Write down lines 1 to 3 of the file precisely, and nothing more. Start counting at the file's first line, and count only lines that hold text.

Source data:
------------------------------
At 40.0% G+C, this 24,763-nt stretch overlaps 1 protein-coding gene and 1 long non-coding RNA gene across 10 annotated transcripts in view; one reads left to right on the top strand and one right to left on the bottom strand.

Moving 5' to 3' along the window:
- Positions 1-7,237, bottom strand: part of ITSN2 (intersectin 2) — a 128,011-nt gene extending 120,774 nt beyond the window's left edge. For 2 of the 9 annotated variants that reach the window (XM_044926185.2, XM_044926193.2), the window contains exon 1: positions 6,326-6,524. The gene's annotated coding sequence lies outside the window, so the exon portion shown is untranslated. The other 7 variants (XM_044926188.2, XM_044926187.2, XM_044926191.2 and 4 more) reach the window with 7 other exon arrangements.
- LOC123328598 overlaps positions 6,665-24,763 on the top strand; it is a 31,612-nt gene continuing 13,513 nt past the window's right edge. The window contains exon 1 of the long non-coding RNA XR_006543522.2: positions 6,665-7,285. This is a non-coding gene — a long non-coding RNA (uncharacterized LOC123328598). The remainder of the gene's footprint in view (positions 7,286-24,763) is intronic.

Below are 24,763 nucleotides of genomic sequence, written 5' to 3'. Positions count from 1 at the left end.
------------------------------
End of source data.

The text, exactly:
At 40.0% G+C, this 24,763-nt stretch overlaps 1 protein-coding gene and 1 long non-coding RNA gene across 10 annotated transcripts in view; one reads left to right on the top strand and one right to left on the bottom strand.

Moving 5' to 3' along the window:
- Positions 1-7,237, bottom strand: part of ITSN2 (intersectin 2) — a 128,011-nt gene extending 120,774 nt beyond the window's left edge. For 2 of the 9 annotated variants that reach the window (XM_044926185.2, XM_044926193.2), the window contains exon 1: positions 6,326-6,524. The gene's annotated coding sequence lies outside the window, so the exon portion shown is untranslated. The other 7 variants (XM_044926188.2, XM_044926187.2, XM_044926191.2 and 4 more) reach the window with 7 other exon arrangements.